Headshot of Amy Jo Kim
Amy Jo Kim

Turbocharge Your Product Design With Game Thinking

Headshot of Amy Jo Kim
Amy Jo Kim

What You’ll Learn

  • How to identify the right people to test early versions of your product
  • Ways to transform customer research insights into design-ready Job Stories
  • How to use 4-stage Customer Narratives to design experiences that evolve over time
  • Core Loops that build skills and promote learning for long term user engagement
Headshot of Jenn Lukas
Jenn Lukas

Let’s Talk About Responsive Images and Performance

Headshot of Jenn Lukas
Jenn Lukas

What You’ll Learn

  • The role of performance and image size, and strategies to deal with them
  • How to approach art direction across screen sizes from content, design, and technological angles
  • Image formats—like SVG and WebM—to get the best performing image for each scenario
  • How to deliver assets and code samples for implementation on the web
Headshot of Theresa Neil
Theresa Neil

Rethinking Mobile Tutorials

Headshot of Theresa Neil
Theresa Neil

What You’ll Learn

  • How to use five simple principles to build effective tutorials
  • Why sexy designs and feature-driven bells and whistles leave your users feeling unsatisfied and underserved
  • Why it’s futile to tack on a tutorial after the fact, and how to use terminology and statistics to sell stakeholders on effective designs right from the start
  • How to use “first time through” experiences to drive the overall voice and style of your app
Headshot of Stephen Anderson
Stephen Anderson

The Architecture of Understanding

Headshot of Stephen Anderson
Stephen Anderson

What You’ll Learn

  • Context and Coordination—How do we design for experiences that span people, artifacts, and environments?
  • Connected Devices—Disruptive experiences will get devices and sensors to talk seamlessly to each other. What’s needed to design for these devices?
  • Interaction Techniques—What are interaction patterns universally present in GUIs, touchscreens, wearables, and whatever the future throws at us? And how do these interactions lead to understanding?
Headshot of Luke Wroblewski
Luke Wroblewski

Screen Time: Multi-Device Design

Headshot of Luke Wroblewski
Luke Wroblewski

What You’ll Learn

  • Why understanding screens—their sizes, input types, and modes of use—is necessary before designing for them
  • Why awareness of big picture trends—like high resolution and widescreen—is important to content quality and layout
  • How to manage thorny issues like “the fold” using vertical media queries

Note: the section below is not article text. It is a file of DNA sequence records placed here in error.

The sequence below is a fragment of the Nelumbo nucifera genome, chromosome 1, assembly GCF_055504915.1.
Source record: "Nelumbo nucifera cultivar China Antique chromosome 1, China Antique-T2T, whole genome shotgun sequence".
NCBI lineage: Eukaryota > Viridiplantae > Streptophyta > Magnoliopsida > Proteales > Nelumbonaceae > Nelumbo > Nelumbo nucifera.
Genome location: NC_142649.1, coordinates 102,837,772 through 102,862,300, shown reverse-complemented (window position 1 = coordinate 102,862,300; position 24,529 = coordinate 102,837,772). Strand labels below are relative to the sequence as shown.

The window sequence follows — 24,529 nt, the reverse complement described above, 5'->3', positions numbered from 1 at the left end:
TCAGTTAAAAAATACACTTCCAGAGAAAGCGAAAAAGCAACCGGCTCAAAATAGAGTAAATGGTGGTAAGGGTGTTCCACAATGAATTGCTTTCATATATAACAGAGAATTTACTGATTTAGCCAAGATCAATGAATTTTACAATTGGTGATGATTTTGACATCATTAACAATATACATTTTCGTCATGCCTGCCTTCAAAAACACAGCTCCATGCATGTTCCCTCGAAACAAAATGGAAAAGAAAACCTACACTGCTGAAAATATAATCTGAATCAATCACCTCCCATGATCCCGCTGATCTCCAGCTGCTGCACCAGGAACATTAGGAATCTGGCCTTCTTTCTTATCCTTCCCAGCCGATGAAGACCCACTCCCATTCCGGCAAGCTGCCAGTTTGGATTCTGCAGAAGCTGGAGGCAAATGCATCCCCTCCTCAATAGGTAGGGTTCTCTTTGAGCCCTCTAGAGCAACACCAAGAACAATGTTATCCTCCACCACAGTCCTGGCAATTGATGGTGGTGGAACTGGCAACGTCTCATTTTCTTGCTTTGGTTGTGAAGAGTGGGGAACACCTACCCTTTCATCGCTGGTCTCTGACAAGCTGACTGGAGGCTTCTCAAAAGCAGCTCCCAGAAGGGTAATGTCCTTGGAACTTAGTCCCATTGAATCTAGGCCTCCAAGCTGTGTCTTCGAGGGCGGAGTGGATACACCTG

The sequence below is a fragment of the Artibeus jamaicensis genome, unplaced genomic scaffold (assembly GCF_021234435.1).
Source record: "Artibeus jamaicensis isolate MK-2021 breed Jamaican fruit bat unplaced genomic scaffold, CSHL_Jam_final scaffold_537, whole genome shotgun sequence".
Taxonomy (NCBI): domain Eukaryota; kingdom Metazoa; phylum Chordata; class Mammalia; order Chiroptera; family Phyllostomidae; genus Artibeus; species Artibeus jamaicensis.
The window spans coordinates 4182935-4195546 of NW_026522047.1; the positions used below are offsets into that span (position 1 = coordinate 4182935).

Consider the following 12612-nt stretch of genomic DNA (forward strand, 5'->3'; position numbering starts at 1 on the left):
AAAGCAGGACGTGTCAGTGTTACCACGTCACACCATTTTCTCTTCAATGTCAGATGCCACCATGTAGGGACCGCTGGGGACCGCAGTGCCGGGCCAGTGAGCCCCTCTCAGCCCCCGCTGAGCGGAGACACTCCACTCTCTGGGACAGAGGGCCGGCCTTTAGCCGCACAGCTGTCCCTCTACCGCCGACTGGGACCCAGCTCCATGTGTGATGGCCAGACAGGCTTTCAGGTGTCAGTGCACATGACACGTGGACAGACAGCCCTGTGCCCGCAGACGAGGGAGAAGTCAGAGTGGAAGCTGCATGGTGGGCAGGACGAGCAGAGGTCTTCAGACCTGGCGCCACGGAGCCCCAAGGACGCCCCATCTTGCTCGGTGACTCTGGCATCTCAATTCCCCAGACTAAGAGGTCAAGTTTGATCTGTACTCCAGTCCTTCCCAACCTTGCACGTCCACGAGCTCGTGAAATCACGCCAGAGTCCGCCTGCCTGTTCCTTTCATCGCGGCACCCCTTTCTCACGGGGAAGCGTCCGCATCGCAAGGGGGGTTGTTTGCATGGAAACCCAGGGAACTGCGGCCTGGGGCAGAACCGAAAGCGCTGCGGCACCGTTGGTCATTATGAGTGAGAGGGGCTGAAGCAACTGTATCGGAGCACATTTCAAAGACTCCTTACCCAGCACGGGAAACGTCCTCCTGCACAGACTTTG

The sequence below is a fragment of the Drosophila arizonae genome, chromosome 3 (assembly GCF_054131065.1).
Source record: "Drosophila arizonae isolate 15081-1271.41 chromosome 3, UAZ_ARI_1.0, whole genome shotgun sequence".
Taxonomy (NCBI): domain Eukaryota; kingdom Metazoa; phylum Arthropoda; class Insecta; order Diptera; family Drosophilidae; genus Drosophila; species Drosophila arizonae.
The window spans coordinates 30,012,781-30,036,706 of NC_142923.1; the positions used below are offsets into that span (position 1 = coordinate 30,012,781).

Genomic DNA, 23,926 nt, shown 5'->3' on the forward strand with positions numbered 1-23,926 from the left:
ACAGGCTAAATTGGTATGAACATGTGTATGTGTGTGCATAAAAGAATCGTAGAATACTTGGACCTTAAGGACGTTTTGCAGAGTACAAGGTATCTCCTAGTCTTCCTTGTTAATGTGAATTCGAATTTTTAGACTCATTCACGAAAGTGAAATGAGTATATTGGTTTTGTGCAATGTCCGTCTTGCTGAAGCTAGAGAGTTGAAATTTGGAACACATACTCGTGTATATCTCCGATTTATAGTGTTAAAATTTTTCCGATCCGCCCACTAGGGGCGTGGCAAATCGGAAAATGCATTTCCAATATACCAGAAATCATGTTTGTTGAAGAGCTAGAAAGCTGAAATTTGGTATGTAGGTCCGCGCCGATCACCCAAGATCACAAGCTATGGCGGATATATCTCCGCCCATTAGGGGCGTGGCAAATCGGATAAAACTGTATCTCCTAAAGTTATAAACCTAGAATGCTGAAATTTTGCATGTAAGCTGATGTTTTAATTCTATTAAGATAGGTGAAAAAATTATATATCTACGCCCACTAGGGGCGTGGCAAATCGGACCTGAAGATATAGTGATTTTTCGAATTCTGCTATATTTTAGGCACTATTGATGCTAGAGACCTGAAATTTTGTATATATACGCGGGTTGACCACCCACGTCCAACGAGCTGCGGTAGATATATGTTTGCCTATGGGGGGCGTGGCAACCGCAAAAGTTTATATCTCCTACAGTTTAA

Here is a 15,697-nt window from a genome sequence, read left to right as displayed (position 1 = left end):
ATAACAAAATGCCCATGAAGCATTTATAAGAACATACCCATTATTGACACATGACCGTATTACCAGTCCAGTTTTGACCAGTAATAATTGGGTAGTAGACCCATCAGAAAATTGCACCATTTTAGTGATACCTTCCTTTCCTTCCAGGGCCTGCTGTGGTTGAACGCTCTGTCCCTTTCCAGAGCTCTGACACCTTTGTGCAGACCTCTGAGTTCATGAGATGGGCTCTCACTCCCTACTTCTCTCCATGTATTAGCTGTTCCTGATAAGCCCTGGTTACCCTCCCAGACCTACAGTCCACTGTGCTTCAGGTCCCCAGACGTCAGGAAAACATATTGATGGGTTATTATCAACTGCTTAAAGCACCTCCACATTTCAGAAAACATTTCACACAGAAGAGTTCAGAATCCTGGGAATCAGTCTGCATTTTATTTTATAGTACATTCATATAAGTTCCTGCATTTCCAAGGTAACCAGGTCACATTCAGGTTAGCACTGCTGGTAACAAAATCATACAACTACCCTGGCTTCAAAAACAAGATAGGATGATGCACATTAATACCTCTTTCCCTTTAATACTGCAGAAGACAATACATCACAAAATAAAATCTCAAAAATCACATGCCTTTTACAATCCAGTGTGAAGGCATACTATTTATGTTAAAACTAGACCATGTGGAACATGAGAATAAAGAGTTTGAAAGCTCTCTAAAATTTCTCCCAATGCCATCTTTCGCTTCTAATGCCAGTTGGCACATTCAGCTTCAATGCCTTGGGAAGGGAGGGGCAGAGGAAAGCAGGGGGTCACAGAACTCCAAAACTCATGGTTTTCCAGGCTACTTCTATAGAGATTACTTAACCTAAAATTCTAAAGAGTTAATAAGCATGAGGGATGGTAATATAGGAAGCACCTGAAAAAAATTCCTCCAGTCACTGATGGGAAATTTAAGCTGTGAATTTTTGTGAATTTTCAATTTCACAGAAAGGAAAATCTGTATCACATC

• How to account for multiple input types like mouse cursor, keyboard, and touch
  • How to take into account different user postures, viewing distances, and environments in your designs
Headshot of Luke Wroblewski
Luke Wroblewski

Organizing Mobile Web Experiences

Headshot of Luke Wroblewski
Luke Wroblewski

What You’ll Learn

  • How to organize your content and services for mobile users
  • Why you should design for content first, navigation second
  • Effective ways to layout navigation menus on mobile screens
  • How to choose between multi-device design solutions like responsive design & device experiences
Headshot of Rachel Hinman
Rachel Hinman

The Mobile Frontier

Headshot of Rachel Hinman
Rachel Hinman

What You’ll Learn

  • How to think about and create experiences that span and scale across multiple devices
  • Where natural UIs go beyond what we can do with traditional graphical UIs
  • Ways to traverse the chasm between gestures and mouse-based interactions
  • Moving from efficiency and tasks towards providing a sense of comfort and connection
Headshot of Robert Hoekman Jr.
Robert Hoekman Jr.

Web Anatomy: Effective Interaction Design with Frameworks

Headshot of Robert Hoekman Jr.
Robert Hoekman Jr.

What You’ll Learn

  • Identify, take apart, and use framework patterns, to easily create a usable design
  • Spot common frameworks, and make sure you have the necessary elements
  • Augment frameworks, to collect new and innovative approaches to complex design challenges
  • Quickly isolate areas where innovation will pay off to jump start your design process
Headshot of Hagan Rivers
Hagan Rivers

Designing Better Navigation for Web Applications

Headshot of Hagan Rivers
Hagan Rivers

What You’ll Learn

  • Step back and see global navigation as a separate application with its own needs and constraints
  • Identify common mistakes in tab, menu, and tree-based navigation systems that you can avoid
  • Design liberating and powerful applications without designing global navigation first, leading to a better application design and a better global navigation design
  • Use Hub Diagrams to create an overview of your navigation system that works the way your users think
Headshot of Jared Spool
Jared Spool

Galleries: The Hardest Working Pages on Your Site

Headshot of Jared Spool
Jared Spool

What You’ll Learn

  • Utilize the Scent of Information to ensure the user’s trigger words are present
  • Understand how galleries help users make confident choices
  • Identify the key elements that search result pages borrow from the average gallery (and what makes them different)
  • Use strategies for ordering links for easy findability. (Hint: Alphabetical order isn’t one of them!)
  • Know when images help and when they get in the way
  • Understand how dynamic Ajax elements can help or hinder a user finding what to click on
  • Take advantage of when users are scanning and when they are reading
Headshot of Carolyn Snyder
Carolyn Snyder

Paper Prototyping: Streamlining the User-Centered Design Process

Headshot of Carolyn Snyder
Carolyn Snyder

What You’ll Learn

  • The importance of early feedback in the design process
  • How to create a paper prototype and who should be involved in the creation process
  • When it is most beneficial for your design team to use paper prototyping and what kinds of interfaces can be prototyped
  • When images help and when they get in the way
  • How paper prototyping is related to usability testing and what paper prototyping will and will not find when conducting a usability test
  • How to facilitate a paper prototype usability test, from room set-up to reporting test results